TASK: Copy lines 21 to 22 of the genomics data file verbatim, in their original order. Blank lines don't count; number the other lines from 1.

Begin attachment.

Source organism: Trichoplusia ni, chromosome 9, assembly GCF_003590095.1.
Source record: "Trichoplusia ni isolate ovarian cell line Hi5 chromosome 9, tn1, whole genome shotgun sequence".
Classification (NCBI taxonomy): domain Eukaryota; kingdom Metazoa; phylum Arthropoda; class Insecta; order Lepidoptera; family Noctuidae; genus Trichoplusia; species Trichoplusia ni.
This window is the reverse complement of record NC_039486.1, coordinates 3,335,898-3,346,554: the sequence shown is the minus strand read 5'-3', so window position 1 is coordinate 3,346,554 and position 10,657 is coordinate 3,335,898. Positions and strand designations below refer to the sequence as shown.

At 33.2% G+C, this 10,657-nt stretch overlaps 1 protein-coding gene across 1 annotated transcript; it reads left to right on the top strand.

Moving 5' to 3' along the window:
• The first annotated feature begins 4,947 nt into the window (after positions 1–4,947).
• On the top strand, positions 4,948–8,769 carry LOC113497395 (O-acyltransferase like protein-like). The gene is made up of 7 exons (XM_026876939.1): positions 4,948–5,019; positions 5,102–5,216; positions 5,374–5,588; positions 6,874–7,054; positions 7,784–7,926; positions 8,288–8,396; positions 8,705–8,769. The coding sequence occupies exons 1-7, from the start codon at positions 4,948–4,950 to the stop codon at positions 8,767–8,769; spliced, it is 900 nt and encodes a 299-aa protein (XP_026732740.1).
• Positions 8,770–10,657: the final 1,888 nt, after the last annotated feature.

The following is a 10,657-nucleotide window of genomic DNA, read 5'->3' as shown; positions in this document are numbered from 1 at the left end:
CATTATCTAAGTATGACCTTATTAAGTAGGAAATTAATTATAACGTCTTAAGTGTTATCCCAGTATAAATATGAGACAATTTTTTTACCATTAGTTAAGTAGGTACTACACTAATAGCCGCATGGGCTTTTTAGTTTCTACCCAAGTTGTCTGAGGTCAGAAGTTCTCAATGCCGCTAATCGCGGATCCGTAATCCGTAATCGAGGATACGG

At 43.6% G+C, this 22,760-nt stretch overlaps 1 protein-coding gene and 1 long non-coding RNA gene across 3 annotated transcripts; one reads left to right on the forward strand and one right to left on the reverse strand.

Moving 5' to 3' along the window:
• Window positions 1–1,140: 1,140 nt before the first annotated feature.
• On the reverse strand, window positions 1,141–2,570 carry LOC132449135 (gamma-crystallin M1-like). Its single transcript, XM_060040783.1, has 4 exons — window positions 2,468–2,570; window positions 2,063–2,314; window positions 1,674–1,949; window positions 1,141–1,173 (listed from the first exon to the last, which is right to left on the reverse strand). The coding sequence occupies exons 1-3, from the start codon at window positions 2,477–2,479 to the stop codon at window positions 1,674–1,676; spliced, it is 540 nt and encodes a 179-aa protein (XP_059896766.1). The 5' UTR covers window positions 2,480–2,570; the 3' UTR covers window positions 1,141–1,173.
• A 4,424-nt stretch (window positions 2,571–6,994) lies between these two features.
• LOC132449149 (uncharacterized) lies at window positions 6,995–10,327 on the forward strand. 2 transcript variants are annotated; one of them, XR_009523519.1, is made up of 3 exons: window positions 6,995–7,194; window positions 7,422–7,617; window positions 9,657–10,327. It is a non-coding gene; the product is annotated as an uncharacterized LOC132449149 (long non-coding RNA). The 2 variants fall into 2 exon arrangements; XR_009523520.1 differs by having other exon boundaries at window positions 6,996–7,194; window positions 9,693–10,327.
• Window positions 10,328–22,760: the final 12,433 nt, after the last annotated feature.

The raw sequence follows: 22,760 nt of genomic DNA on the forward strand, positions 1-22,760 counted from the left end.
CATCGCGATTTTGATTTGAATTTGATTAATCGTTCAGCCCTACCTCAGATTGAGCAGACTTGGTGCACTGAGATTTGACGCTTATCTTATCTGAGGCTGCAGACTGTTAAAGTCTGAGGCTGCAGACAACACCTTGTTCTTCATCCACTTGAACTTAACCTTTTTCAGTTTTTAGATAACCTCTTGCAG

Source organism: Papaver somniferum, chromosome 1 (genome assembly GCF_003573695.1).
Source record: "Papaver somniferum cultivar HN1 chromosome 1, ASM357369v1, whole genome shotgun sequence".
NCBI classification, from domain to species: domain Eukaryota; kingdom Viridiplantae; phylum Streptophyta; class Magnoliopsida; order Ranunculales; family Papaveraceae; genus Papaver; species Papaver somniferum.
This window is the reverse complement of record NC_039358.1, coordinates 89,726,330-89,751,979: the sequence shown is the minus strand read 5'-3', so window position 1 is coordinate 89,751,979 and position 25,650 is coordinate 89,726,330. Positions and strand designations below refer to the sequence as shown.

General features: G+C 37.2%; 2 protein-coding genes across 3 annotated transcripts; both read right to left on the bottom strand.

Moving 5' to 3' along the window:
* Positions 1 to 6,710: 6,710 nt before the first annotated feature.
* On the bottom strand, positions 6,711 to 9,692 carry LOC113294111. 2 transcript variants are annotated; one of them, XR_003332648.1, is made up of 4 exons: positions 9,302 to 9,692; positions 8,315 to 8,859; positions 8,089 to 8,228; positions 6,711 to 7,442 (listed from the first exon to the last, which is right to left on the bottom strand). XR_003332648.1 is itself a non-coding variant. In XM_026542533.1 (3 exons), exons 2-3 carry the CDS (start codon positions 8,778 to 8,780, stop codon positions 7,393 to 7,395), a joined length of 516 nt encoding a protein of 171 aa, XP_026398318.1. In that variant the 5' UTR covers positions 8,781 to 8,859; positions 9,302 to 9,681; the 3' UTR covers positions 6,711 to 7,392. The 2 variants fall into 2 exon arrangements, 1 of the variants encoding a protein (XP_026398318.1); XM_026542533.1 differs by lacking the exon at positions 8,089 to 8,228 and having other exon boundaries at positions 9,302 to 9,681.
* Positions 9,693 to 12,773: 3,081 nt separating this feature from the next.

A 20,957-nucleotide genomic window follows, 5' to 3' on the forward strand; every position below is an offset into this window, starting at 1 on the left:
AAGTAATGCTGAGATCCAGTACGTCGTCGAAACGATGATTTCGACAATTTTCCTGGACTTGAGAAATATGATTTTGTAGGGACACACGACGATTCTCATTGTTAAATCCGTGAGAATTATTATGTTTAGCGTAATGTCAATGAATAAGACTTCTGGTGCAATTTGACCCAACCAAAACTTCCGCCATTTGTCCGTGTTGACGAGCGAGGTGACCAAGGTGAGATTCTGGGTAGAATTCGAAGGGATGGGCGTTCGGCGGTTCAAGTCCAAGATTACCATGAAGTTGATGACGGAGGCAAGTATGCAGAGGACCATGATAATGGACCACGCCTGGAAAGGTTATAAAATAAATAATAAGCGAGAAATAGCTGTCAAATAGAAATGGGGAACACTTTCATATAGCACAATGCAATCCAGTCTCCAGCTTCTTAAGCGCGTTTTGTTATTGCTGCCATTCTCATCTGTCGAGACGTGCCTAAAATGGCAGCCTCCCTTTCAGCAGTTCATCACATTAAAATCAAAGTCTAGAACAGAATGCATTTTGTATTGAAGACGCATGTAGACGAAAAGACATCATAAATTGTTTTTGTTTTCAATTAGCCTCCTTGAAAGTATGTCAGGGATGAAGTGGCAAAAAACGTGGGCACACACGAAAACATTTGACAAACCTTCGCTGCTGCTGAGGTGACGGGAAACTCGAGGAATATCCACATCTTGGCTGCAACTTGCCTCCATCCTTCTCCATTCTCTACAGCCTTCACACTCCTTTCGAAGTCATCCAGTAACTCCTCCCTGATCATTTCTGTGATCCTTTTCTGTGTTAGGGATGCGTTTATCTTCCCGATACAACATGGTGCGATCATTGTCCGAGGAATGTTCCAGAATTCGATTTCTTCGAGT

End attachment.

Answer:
Source organism: Papaver somniferum, chromosome 1 (genome assembly GCF_003573695.1).
Source record: "Papaver somniferum cultivar HN1 chromosome 1, ASM357369v1, whole genome shotgun sequence".